Mid and final year performance appraisal are a challenging period for both managers and subordinates. During this time organisations are a melting pot of emotions with employees feeling joy, disappointment and demoralisation, and some motivated to look for another job. These emotions, if not handled well, can result in resignations, demotivation resulting in poor performance, a lack of commitment, lower productivity and efficiency from disgruntled employee(s). This does not bode well for the atmosphere and health of your organisation.
Successful organisations are built on strong employee satisfaction, retention and motivation. A motivated high performing employee, according to the McKinsey’s “War for Talent” study, outperform average performer by a wide margin. The study showed that high performers in operations roles can increase productivity by 40%, when in management roles they increase profits by 49%, and are responsible for 67% more revenue in sales roles.
Highly motivated employees are critical to the life and growth of your organization. In this globally competitive environment, two things should be avoided:
(i) A demotivated workforce.
(ii) A high employee attrition/turn-over rate – typically above 7%.
It would be even more concerning if the bulk of the 7% heading out the door are the top performers!
The reality of employee demotivation and attrition makes the ability to provide constructive criticism during performance appraisals crucial.
The common performance review scenario:
Managers and Team Leaders/Supervisors sit around a table to rank their employees’ performance. Research has shown that, in these ranking sessions, a lot of credit is often given to perceived high performers i.e. employees who are in public and/or co-ordination roles. These are often the extroverted employees with cross functional job roles that interact with multiple functions within the organisation e.g. project management engineers. This increased “visibility” is often incorrectly equated to higher performance.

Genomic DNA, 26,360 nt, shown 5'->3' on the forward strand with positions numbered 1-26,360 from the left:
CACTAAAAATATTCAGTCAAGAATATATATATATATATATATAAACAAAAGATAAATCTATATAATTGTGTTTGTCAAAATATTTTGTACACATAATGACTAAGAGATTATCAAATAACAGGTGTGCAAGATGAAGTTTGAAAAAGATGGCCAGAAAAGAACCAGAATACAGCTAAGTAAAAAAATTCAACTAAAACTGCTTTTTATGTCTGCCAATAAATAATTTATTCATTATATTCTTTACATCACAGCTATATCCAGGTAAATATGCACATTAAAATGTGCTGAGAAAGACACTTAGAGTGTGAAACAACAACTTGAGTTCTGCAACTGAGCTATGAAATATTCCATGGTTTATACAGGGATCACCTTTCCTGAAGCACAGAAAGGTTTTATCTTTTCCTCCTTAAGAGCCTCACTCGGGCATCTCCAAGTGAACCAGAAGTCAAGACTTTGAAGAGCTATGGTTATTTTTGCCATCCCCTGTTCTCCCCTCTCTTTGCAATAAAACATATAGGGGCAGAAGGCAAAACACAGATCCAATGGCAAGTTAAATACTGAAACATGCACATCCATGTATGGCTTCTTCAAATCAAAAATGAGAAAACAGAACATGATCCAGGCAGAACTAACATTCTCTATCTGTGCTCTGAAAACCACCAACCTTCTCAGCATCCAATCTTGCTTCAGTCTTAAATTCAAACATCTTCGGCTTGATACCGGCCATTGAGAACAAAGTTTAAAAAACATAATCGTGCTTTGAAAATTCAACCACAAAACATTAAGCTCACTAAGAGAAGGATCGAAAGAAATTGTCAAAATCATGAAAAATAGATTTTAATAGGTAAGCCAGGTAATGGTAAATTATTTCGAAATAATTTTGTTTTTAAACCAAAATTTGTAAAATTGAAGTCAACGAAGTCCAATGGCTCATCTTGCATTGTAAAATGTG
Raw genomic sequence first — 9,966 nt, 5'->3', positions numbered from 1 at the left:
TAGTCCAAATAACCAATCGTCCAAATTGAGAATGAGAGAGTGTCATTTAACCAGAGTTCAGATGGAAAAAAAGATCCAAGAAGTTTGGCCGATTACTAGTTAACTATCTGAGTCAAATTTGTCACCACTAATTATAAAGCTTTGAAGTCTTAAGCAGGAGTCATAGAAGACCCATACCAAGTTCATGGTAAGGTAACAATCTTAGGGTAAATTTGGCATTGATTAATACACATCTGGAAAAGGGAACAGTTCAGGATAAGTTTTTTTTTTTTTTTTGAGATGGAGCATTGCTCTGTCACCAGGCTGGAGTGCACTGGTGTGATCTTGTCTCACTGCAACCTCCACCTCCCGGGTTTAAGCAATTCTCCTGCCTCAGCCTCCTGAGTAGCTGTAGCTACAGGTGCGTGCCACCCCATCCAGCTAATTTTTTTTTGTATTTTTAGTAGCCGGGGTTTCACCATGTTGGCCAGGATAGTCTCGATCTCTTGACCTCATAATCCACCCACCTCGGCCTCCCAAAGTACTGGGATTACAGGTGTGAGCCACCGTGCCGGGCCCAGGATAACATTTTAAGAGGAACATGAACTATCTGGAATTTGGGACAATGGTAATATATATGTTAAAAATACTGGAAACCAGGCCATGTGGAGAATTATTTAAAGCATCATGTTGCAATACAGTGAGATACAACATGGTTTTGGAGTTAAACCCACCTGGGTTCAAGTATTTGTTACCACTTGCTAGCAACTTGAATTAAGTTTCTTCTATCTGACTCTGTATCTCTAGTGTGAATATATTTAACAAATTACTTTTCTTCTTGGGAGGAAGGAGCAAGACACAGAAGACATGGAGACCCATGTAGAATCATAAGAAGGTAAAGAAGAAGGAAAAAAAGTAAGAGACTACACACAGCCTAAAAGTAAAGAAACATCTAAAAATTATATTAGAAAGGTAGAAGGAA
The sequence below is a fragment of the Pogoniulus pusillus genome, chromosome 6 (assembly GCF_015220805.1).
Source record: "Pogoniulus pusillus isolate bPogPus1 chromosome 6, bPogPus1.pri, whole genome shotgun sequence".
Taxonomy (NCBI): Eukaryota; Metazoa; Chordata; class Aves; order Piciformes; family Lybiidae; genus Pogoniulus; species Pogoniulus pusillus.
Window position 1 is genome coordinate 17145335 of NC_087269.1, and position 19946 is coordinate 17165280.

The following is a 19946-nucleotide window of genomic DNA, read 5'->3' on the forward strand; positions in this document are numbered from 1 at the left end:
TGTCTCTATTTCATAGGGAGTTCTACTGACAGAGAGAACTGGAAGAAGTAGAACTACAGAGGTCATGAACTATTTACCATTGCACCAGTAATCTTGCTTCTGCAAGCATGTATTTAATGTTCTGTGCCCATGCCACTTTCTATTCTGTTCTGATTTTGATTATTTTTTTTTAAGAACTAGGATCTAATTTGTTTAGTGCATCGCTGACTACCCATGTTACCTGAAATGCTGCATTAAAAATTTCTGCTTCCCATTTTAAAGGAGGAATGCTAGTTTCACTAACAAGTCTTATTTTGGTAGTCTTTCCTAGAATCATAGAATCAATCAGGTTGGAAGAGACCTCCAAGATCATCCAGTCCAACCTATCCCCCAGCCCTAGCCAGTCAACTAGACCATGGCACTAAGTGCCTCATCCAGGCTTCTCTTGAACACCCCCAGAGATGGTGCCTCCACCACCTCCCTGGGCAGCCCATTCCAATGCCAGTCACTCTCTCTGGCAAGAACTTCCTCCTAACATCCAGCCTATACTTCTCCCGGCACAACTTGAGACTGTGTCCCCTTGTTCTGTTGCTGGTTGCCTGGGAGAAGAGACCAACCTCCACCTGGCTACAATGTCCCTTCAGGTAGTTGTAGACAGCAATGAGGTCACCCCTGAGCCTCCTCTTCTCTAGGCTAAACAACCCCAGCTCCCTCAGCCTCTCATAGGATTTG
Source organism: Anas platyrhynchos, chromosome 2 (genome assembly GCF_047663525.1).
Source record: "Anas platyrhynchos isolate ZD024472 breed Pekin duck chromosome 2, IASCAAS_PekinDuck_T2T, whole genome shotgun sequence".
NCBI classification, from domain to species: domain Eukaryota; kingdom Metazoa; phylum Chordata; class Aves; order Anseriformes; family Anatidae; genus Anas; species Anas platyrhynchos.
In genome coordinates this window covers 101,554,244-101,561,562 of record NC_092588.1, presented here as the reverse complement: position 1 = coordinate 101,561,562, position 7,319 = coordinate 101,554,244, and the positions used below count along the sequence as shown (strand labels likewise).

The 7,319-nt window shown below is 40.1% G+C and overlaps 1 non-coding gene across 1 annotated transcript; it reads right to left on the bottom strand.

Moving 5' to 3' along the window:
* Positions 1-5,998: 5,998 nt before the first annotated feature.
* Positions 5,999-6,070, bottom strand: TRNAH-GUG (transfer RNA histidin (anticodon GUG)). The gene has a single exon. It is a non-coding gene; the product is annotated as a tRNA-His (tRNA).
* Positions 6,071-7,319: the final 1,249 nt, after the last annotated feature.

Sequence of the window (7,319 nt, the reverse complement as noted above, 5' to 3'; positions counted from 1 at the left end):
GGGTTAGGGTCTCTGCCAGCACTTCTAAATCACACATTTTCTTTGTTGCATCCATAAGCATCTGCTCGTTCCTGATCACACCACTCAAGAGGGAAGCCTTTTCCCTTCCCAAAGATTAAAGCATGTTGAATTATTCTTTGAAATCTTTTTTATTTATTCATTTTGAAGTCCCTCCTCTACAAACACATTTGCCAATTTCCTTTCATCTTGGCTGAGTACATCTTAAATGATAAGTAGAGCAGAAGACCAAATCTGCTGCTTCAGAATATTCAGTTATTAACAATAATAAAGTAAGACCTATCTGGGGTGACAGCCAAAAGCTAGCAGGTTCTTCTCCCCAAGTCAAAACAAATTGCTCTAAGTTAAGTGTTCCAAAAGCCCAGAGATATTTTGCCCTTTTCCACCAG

The other side of the coin is that the diligent introvert employee, who is committed and silently delivers quality work often ends up with the low ranking because, he isn’t “visible enough”. It is very dangerous to reward visibility ahead of quality work delivery or value-addition.
Managers and Team Leaders can use the following guidelines to provide constructive criticism to their subordinates:
1. Choose your words carefully:
Avoid portraying blame i.e. “you messages” can portray blame:
- “You are always late for work/meetings.”
- “You’ve been slacking off in your duties.”
Rather start with “I” and focus on how their actions make others feel, by showing how their actions and decisions (or lack thereof) affect you or others.
Also avoid using strong words such as “outraged, furious and/or angry” but rather use softer synonyms such as “disheartened, disappointed,”etc.
2. Give the employee a chance to express their feelings.
Use a one-on-one approach i.e. treat them as your equal and allow them to express their feelings openly. The freedom to openly express themselves will remove the heavy weight and assists with healing.
3. Avoid expressing disbelief and rather express understanding.
The worst thing do to a disgruntled person is to make them feel that their feelings are not justified. Showing empathy will go a long way to having happy and motivated employee.
4. Don’t react, respond.
It is tempting to shout back when someone shouts at you. Reacting to anger in a assertive tone will only flair it up even more. When a disgruntled employee shouts at you – diffuse their anger by responding in a soft tone.
5. Stay on topic.
When providing constructive feedback, it is important to stay focused and on topic by:
- Maintaining eye contact with the employee/subordinate.
- Avoiding multitasking e.g. giving your mobile phone attention while talking to them.
- Stick to the main points and address them one by one.
After a receiving a disappointing performance appraisal, employees need to be nurtured back to a positive outlook and performance. The ability to provide constructive criticism can make the employees’ journey back to being positive and motivated an easier one.
Should you want to develop or improve your ability to provide constructive criticism, our professional Employee Wellness Counsellor are here to help you from the comfort of your home/office through online counselling. Alternatively, take our full online course “Delivering constructive criticism”. For more information, go to https://icwsa.com/course/delivering-constructive-criticism/